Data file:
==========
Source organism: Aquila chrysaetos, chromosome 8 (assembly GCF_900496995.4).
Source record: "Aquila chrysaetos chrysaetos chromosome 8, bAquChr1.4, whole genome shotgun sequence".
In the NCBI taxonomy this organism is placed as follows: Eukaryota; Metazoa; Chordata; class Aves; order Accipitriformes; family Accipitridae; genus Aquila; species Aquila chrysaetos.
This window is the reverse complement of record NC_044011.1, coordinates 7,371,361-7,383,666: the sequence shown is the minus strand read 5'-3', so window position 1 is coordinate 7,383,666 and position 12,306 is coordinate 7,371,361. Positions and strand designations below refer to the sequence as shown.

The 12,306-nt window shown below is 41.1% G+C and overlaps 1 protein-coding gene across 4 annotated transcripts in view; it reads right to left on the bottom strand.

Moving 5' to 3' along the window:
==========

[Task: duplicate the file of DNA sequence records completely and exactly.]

Source organism: Aquila chrysaetos, chromosome 8 (assembly GCF_900496995.4).
Source record: "Aquila chrysaetos chrysaetos chromosome 8, bAquChr1.4, whole genome shotgun sequence".
In the NCBI taxonomy this organism is placed as follows: Eukaryota; Metazoa; Chordata; class Aves; order Accipitriformes; family Accipitridae; genus Aquila; species Aquila chrysaetos.
This window is the reverse complement of record NC_044011.1, coordinates 7,371,361-7,383,666: the sequence shown is the minus strand read 5'-3', so window position 1 is coordinate 7,383,666 and position 12,306 is coordinate 7,371,361. Positions and strand designations below refer to the sequence as shown.

The 12,306-nt window shown below is 41.1% G+C and overlaps 1 protein-coding gene across 4 annotated transcripts in view; it reads right to left on the bottom strand.

Moving 5' to 3' along the window: